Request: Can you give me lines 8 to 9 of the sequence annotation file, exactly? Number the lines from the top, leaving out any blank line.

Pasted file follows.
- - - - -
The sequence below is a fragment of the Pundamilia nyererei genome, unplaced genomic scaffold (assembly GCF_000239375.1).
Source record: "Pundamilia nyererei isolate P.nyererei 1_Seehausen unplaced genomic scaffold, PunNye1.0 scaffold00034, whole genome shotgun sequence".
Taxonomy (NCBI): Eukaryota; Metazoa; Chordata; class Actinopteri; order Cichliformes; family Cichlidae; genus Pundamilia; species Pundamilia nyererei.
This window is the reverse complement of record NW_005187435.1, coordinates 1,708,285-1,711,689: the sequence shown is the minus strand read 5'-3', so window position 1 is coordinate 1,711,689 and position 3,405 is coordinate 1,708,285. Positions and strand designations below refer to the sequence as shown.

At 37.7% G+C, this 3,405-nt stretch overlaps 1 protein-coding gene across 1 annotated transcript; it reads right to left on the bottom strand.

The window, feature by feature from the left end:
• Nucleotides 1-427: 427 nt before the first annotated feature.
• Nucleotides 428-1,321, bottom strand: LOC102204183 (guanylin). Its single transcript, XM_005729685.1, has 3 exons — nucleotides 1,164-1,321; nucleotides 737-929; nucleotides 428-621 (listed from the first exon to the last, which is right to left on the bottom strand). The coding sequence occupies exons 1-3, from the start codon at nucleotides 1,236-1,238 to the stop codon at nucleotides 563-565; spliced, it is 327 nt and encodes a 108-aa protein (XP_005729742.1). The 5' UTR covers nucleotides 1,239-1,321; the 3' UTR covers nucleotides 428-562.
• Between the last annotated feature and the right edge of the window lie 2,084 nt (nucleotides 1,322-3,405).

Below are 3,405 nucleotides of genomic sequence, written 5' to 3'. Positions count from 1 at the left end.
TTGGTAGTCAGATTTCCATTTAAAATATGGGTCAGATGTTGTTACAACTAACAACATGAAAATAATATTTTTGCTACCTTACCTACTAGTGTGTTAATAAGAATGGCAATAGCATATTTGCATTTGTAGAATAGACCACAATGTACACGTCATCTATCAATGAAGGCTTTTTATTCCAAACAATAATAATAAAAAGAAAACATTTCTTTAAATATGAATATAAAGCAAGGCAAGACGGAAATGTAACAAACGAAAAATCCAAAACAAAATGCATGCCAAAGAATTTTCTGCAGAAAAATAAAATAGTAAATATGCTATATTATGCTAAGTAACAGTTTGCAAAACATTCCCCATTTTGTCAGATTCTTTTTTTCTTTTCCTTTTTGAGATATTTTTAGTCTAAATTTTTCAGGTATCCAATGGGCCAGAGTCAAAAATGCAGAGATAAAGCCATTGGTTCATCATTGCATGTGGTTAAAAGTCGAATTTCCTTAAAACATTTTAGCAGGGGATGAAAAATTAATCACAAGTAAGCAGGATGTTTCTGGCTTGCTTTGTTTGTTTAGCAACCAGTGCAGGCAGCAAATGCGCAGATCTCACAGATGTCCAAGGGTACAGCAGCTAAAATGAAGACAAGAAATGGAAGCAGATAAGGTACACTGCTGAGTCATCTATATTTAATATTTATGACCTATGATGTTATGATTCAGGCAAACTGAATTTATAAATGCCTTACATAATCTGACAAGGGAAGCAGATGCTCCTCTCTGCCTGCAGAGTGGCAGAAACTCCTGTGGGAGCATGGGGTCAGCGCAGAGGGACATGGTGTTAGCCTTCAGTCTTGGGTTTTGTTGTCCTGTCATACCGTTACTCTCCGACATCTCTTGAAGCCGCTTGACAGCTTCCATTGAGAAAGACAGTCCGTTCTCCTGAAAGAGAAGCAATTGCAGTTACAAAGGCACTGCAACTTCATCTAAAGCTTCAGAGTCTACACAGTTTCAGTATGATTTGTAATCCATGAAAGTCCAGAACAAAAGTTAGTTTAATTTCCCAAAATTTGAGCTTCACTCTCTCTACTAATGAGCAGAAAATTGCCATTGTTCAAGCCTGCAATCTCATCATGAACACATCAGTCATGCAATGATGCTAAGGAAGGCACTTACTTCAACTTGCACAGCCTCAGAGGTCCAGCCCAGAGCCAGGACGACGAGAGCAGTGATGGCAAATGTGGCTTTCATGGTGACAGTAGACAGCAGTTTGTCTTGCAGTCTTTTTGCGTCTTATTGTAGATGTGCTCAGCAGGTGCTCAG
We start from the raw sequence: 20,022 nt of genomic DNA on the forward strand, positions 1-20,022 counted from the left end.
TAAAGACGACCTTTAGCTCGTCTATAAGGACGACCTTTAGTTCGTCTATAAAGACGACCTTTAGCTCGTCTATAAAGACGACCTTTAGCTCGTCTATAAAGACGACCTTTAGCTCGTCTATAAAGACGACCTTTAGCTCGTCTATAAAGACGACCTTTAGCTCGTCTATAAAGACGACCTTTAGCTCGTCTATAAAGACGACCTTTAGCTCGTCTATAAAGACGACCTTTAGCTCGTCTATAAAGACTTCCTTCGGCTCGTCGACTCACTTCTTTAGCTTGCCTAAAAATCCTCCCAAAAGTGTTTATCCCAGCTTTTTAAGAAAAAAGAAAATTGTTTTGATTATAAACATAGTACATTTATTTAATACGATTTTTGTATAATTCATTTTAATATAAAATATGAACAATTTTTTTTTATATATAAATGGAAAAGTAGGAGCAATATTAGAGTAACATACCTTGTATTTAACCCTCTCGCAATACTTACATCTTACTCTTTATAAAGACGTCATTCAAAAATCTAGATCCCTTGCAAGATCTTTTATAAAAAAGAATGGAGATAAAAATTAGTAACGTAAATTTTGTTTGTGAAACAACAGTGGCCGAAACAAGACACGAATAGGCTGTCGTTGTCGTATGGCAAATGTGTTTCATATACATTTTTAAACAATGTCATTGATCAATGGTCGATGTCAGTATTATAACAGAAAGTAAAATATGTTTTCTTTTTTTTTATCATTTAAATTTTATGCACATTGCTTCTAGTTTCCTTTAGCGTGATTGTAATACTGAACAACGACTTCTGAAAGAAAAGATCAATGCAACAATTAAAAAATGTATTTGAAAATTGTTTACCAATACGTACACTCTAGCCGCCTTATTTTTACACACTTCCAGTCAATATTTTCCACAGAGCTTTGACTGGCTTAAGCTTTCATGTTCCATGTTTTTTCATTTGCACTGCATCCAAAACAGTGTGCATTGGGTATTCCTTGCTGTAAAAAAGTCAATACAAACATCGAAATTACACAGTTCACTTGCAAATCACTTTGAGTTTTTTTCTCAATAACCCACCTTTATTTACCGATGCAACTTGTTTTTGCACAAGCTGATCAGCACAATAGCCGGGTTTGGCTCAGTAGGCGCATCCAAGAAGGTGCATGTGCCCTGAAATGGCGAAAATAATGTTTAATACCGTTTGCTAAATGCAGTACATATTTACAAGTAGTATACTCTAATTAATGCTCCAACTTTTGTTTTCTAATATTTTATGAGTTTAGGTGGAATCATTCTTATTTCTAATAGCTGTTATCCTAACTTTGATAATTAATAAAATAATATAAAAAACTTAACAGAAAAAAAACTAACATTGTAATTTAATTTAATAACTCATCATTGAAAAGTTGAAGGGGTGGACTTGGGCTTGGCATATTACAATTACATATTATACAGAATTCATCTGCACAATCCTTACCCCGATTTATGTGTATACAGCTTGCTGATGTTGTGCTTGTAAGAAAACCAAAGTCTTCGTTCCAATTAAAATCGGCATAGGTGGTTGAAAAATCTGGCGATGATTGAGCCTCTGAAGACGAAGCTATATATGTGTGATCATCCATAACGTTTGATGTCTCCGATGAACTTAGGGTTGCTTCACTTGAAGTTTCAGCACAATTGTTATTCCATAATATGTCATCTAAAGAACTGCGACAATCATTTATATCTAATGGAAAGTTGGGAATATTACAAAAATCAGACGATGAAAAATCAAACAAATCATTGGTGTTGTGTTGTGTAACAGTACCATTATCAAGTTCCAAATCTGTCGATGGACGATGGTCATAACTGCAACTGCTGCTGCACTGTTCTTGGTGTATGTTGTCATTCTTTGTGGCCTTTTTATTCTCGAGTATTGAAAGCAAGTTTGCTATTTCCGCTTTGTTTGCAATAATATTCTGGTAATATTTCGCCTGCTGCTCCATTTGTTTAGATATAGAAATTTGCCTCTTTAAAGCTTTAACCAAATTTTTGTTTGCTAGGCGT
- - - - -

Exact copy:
• Nucleotides 428-1,321, bottom strand: LOC102204183 (guanylin). Its single transcript, XM_005729685.1, has 3 exons — nucleotides 1,164-1,321; nucleotides 737-929; nucleotides 428-621 (listed from the first exon to the last, which is right to left on the bottom strand). The coding sequence occupies exons 1-3, from the start codon at nucleotides 1,236-1,238 to the stop codon at nucleotides 563-565; spliced, it is 327 nt and encodes a 108-aa protein (XP_005729742.1). The 5' UTR covers nucleotides 1,239-1,321; the 3' UTR covers nucleotides 428-562.
• Between the last annotated feature and the right edge of the window lie 2,084 nt (nucleotides 1,322-3,405).